Friday, December 16, 2016

Week In Review

State Capitol Week in Review
            LITTLE ROCK – Legislators will consider several different tax cut proposals when the General Assembly convenes for the 2017 regular session.
            The governor has proposed an income tax reduction for low-income wage earners, those earning $21,000 a year or less.  It would lower taxes for about 657,000 Arkansas residents, which is approximately 44 percent of 1.5 million people who pay state individual income taxes.
            The governor’s proposal would completely exempt anyone whose annual income is less than $4,300 a year, completely removing about 120,000 in the lowest income brackets from the tax rolls.
            Another income tax reduction that has been proposed by a senator would totally exempt wage earners whose annual income is less than $21,000 a year.
            The governor’s tax reduction would lower state revenue by about $50.5 million. The more sweeping proposal to lower income taxes would decrease revenue by about $105 million a year.
            Another bill that has been filed by a member of the House of Representatives would exempt all retirement benefits of former members of the military and their spouses’ survivor benefits. Currently, the first $6,000 of their yearly benefits are exempt from state income taxes. The governor announced his support of the measure, which would save retired military families an estimated $13 million a year.
            In the 2015 regular session the legislature approved about $100 million a year in income tax cuts, which the governor proposed and which mainly benefited about 688,000 middle class Arkansas taxpayers.
            The governor and legislative proponents of further income tax cuts have pointed out that state government has been able to continue providing vital services in spite of the revenue loss resulting from the 2015 tax cuts.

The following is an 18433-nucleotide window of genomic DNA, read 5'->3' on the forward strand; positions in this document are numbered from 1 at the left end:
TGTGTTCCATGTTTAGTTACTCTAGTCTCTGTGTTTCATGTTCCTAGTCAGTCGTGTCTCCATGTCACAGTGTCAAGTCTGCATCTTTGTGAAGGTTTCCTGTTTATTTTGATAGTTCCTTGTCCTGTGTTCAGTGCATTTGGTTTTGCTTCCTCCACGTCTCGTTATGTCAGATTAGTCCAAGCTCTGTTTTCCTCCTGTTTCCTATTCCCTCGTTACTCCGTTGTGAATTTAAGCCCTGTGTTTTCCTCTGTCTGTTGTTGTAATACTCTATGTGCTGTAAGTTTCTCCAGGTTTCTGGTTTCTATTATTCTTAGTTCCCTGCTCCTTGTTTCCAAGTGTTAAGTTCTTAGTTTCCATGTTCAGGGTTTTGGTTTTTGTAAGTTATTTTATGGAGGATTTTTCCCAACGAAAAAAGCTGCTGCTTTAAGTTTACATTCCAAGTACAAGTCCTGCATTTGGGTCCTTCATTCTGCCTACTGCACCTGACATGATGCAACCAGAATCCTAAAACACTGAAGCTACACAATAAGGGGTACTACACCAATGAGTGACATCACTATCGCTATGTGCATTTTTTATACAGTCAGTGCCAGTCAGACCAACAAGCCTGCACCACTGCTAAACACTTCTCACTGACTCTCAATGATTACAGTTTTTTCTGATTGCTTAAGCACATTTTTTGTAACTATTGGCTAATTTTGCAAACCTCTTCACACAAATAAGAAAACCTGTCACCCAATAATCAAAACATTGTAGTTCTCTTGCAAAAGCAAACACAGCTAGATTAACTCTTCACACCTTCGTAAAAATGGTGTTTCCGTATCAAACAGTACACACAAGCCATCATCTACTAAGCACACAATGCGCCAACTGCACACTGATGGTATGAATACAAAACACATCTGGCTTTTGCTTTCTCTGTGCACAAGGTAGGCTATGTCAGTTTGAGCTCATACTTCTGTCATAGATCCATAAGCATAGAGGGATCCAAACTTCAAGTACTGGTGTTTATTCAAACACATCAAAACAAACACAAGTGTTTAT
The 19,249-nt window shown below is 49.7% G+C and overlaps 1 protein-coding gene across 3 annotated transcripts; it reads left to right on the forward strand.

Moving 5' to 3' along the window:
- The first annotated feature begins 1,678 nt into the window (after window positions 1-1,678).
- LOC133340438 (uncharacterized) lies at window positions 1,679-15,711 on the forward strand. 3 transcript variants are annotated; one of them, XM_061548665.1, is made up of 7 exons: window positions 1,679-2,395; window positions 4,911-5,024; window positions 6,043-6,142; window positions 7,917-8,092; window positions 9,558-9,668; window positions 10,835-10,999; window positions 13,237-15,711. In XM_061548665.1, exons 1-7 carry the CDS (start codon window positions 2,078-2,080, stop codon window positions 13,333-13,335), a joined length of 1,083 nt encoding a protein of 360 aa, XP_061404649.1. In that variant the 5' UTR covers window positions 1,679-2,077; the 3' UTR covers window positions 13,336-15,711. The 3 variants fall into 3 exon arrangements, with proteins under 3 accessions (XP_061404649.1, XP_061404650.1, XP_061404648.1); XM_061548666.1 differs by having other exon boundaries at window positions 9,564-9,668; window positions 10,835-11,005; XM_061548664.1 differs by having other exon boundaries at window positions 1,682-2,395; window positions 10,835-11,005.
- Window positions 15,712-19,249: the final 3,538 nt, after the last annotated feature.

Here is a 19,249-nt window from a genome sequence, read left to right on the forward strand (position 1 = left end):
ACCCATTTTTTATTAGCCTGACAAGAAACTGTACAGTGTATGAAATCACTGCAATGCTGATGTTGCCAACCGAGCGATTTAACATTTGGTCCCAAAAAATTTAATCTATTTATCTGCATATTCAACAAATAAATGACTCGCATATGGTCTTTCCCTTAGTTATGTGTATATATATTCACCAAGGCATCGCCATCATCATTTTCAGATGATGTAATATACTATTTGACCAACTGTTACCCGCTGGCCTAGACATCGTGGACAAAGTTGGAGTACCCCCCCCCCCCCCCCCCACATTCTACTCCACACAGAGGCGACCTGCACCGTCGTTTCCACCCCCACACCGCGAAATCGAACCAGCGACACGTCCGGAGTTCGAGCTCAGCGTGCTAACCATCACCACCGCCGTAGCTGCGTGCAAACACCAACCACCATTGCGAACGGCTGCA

If approved as initially proposed, the tax cuts would go into effect on January 1, 2018, meaning that they would benefit taxpayers when they file in early 2019.
Juvenile Services Contract
            The state Division of Juvenile Services, which oversees detention facilities that house young people who get in trouble with the law, has run into another obstacle in its effort to sign a new contract with a private Indiana company. A legislative committee declined to review it, which means the Division must take out-of-the ordinary procedures if it wants to continue pushing for approval of the contract.
            The contract is for about $160 million a year. The Division wants to award it to an Indiana firm called Youth Opportunity Investments. Two Arkansas organizations have had the contract and operated seven secure juvenile detention facilities. One is based in Jonesboro and one in Magnolia. They formally protested earlier this year when the Division announced it would award the contract to the new provider from Indiana.
Lottery Revenue
            November was a good month for the state lottery. Revenue was up $4.8 million over last year. In terms of total revenue, it was the best November for the Arkansas lottery since 2012.
Because of the increase in revenue, the amount available for college scholarships was up $800,000 for the month. Lottery ticket sales pay for Academic Challenge Scholarships.
Starting with the high school Class of 2016, the requirement for getting a lottery scholarship is to score at least 19 on the ACT standardized test.

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